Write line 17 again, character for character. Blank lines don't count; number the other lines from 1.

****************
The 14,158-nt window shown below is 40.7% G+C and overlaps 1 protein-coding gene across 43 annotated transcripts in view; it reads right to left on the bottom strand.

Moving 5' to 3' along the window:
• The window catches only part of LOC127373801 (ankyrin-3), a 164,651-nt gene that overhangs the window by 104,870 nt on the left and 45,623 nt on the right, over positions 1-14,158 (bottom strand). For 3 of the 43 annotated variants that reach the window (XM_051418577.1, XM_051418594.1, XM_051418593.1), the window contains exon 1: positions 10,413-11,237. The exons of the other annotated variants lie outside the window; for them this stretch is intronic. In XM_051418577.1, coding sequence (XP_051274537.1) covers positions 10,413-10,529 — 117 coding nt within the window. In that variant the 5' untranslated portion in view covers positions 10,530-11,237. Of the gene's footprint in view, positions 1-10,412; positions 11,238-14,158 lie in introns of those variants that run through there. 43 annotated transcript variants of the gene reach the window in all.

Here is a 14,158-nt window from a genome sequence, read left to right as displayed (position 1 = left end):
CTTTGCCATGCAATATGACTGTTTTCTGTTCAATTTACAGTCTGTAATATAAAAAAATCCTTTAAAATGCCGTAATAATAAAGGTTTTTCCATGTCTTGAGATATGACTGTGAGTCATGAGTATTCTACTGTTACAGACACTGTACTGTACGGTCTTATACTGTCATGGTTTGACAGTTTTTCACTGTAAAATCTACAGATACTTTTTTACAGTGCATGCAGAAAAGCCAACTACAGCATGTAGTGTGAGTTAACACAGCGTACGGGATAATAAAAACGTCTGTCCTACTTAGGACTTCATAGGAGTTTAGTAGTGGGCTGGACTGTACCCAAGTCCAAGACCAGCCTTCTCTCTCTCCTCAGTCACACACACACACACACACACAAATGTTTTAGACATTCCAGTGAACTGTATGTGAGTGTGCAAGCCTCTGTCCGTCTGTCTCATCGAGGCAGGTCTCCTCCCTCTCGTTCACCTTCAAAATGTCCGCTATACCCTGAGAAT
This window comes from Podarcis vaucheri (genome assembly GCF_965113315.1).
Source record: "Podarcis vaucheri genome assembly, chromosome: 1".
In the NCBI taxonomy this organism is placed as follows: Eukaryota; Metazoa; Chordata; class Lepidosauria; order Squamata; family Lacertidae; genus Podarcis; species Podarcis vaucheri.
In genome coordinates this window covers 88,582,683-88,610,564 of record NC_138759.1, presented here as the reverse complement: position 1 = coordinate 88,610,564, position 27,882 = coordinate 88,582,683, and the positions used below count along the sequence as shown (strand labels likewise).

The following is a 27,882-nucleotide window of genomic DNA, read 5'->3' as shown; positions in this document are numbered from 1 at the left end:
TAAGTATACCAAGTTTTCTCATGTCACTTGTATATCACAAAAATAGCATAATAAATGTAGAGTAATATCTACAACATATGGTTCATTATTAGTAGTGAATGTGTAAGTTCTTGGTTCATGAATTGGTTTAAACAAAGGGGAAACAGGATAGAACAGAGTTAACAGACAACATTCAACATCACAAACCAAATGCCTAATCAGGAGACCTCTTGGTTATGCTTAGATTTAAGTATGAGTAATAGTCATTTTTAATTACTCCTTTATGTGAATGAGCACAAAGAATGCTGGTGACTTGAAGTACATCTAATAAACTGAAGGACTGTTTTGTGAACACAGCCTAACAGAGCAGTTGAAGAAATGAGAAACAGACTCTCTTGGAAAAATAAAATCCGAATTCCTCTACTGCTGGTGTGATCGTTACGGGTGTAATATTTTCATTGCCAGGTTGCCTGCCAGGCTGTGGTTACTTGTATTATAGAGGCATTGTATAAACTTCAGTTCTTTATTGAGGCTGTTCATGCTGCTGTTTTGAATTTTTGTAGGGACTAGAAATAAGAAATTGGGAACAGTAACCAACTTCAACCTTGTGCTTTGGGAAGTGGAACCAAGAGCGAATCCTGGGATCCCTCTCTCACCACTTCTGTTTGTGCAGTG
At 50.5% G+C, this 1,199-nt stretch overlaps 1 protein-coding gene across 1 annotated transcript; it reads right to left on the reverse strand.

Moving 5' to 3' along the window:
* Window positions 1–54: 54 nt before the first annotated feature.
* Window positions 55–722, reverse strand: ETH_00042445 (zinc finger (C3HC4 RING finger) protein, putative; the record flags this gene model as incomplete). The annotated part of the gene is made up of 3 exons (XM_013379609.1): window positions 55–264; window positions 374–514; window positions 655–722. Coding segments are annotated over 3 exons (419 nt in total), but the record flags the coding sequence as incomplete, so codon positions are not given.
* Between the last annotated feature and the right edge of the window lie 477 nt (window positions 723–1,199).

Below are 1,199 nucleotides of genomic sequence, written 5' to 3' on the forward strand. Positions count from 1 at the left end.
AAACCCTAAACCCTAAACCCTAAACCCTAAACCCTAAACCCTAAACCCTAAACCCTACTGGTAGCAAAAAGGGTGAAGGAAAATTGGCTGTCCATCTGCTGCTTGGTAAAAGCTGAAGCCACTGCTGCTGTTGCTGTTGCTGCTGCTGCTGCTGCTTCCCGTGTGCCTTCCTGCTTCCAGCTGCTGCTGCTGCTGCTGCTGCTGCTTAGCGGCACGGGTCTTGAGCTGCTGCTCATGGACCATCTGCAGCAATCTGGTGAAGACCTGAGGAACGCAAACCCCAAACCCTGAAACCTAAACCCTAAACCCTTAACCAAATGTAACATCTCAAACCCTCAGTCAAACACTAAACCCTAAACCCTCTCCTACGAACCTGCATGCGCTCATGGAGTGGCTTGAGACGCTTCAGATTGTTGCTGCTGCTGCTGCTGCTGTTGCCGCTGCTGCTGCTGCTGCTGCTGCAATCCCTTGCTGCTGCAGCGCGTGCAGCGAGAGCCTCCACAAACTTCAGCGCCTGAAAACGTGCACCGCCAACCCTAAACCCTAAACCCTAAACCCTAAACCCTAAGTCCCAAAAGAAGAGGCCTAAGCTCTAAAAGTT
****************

Below are 1,199 nucleotides of genomic sequence, written 5' to 3' on the forward strand. Positions count from 1 at the left end.